A key insight from the analysis of the KB Bridge and other similar ones [1, 2] was that the existing RILEM database, in which 95 % of all creep tests have a duration of less than 6years and only a few exceed 12 years, is insufficient for calibrating and validating multidecade prediction models and must, therefore, be combined with inverse inferences from bridge deflections and must, of course, be based on sound theory. A new database, more than twice as large, was developed at Northwestern in collaboration with TCMDC, under the US Department of Transportation funding. This worldwide database contains 1,400 creep tests and 1,050 shrinkage tests and also includes data on the 69 bridges. Compared to the previous RILEM database [4], the new extension also includes many data on modern high performance concretes with various admixtures [5], and data on autogenous shrinkage which is an important feature of such concretes.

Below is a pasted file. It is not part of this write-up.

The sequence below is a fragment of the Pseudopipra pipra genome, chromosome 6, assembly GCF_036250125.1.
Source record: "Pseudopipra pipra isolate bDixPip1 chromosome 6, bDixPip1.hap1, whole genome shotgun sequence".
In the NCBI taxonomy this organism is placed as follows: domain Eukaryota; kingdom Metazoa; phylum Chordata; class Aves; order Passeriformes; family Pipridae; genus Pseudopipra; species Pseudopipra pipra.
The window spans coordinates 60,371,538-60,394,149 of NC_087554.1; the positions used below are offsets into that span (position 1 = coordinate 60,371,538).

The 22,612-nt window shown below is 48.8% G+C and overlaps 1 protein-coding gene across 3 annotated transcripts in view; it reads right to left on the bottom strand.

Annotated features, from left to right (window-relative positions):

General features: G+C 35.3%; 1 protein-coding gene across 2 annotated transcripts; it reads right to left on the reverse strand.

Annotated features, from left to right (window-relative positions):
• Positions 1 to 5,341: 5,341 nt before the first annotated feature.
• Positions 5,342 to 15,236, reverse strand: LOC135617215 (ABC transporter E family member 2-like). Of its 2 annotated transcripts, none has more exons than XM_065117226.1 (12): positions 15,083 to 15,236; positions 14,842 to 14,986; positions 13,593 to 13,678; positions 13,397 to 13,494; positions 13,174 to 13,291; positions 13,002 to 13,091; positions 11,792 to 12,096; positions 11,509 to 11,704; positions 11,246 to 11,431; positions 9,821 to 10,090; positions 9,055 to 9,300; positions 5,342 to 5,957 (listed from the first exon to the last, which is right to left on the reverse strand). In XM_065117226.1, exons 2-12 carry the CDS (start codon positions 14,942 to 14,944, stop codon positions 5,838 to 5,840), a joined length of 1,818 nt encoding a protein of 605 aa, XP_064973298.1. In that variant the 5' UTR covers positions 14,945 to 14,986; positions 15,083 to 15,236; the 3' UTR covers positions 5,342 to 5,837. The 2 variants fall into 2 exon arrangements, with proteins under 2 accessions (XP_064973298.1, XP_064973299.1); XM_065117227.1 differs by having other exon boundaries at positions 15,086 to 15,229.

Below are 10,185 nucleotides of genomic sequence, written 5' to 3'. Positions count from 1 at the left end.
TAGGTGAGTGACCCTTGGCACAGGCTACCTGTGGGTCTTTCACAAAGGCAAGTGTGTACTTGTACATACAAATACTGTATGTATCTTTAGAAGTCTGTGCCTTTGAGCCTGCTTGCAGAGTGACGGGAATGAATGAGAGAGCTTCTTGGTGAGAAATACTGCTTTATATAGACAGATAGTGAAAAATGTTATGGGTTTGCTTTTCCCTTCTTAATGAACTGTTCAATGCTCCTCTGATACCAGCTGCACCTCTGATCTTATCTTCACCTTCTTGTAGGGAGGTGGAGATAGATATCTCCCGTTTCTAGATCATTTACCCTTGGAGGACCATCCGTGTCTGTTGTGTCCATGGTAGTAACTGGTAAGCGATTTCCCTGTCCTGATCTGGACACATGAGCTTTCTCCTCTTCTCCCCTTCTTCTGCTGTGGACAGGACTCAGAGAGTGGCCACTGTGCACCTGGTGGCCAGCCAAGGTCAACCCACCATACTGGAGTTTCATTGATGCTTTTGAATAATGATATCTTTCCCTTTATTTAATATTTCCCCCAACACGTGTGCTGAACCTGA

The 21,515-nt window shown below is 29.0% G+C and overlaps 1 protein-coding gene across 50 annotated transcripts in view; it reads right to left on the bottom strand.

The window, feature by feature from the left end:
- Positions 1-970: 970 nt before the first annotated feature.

This new database, including the bridge data, made it possible to calibrate the present model B4, which represents a major improvement over model B3 [6, 7] and is the fourth in a series of progressively improved models developed at Northwestern University since 1978. Since the general mathematical form of model B3 has been theoretically supported by the solidification theory, theory of microprestress relaxation in the nanostructure, activation energy concepts, moisture diffusion theory and damage models for microcracking [8–11, e.g.], the same mathematical form is retained in model B4, except for the autogenous shrinkage. But the formulas giving the dependence of the creep and shrinkage parameters on the concrete strength, mix composition, cement and aggregate types, and curing procedure have been completely revised and refined, based on extensive statistical optimization of a new extensive database of laboratory tests. The simultaneous optimization of the bridge database provided essential information for updating the asymptotic slope of compliance curves in the semilogarithmic scale. The database expansion made it also possible to include the autogenous shrinkage, which was not separately considered in B3, take into account further influences such as the mineralogical type of aggregate, and extend the applicability to modern concretes. For the calibration, various strategies that help to suppress statistical bias were used.